The human genome was sequenced in draft form and released to the public some 10 years ago. Its 20,000 protein encoding genes encode RNA molecules that in turn encode proteins. Today, we have this sequence, as well as the genome sequence of over 1000 additional organisms, ranging from worms and flies to fungus and bacteria. We can use computer programs to compare these genome sequences to identify proteins that distinguish a fly from a human. On top of that, new technologies, such as "microarrays" and "proteomics" have made it possible to take snapshots of the genome in action. These technologies tell us which of the 20,000 genes are turned on or off in a tumor; which genes are turned on during aging; which genes are expressed in muscle but not in the heart; or which genes are stimulated in response to exercise. There are literally thousands of such molecular snapshots of the genome's activity in different contexts.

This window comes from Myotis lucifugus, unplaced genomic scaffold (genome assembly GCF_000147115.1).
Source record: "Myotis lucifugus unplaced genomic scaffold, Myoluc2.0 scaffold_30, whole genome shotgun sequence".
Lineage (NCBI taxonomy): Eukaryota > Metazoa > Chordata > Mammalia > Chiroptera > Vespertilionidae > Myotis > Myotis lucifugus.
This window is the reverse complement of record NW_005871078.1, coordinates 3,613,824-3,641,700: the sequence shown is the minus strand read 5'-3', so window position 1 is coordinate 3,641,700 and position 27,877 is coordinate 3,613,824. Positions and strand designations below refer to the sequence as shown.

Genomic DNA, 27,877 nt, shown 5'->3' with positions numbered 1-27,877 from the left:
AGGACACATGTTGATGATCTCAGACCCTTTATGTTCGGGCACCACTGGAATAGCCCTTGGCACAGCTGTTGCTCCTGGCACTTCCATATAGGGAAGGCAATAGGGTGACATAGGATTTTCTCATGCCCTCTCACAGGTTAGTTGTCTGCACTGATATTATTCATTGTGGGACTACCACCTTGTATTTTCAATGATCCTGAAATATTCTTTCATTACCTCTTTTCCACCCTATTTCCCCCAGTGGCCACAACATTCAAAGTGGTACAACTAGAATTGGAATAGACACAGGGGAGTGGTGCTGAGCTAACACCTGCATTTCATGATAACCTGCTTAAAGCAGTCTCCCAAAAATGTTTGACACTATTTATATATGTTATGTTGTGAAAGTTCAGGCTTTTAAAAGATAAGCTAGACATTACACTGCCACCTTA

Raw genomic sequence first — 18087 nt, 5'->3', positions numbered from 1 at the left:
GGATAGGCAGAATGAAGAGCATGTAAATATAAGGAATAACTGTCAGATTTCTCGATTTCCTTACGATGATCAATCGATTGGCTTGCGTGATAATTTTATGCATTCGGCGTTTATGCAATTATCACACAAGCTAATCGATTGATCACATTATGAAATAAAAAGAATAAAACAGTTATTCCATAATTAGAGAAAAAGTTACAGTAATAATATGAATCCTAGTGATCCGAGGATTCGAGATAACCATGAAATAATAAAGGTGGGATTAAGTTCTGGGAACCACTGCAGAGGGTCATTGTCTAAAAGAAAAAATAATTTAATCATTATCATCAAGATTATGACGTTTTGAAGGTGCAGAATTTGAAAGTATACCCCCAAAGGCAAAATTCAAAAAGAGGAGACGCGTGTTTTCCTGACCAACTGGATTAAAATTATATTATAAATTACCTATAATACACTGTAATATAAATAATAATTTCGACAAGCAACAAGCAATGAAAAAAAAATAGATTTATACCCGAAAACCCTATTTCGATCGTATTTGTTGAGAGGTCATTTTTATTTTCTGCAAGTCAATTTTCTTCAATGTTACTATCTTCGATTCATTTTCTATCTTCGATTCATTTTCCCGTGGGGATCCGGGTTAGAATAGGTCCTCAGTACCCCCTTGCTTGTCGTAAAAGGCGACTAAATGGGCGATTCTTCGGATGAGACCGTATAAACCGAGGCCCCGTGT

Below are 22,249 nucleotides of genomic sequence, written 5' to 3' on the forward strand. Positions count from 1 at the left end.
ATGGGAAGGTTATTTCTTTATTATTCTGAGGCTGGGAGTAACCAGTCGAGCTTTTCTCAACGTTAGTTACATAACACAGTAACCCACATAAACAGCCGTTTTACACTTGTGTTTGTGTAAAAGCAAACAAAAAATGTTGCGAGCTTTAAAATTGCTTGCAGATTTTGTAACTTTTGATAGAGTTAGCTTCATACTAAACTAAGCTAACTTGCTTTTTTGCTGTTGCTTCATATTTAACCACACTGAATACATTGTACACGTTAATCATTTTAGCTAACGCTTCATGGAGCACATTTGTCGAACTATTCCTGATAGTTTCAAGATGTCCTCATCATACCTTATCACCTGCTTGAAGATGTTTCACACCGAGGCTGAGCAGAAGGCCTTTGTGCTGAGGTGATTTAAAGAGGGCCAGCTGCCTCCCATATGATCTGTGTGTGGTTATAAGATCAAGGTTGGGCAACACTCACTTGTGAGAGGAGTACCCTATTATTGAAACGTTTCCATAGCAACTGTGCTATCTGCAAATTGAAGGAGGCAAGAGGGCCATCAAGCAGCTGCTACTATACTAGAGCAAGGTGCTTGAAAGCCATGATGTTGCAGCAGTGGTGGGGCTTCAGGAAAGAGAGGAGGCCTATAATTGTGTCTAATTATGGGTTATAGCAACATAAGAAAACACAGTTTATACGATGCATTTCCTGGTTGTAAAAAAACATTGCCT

According to Mootha, many of the research approaches undertaken by his lab are fueled by well-established biological datasets, but the story of Mootha's search for MCU actually begins with the creation of his own database: a comprehensive inventory of the proteins in human and mouse mitochondria, dubbed "MitoCarta." He said:
The motivation for creating MitoCarta was simple: to discover human disease genes and to advance fundamental cell biology. We spent many years developing the experimental and computational methods that led up to MitoCarta. It serves as a "parts-list" for this organelle — it's the starting point for many of our investigations today.
Mootha's lab published the MitoCarta in 2008, and in 2010 revealed how the lab had cross-referenced the MitoCarta with other databases to identify 50 proteins (out of the roughly 1100 proteins compiled in the MitoCarta) that might be involved in calcium channeling. By examining these 50 protein candidates, the lab singled out the very first protein specifically identified as required for mitochondrial calcium uptake, a protein they called "MICU1." The discovery of MICU1 was an enormous step towards the discovery of MCU.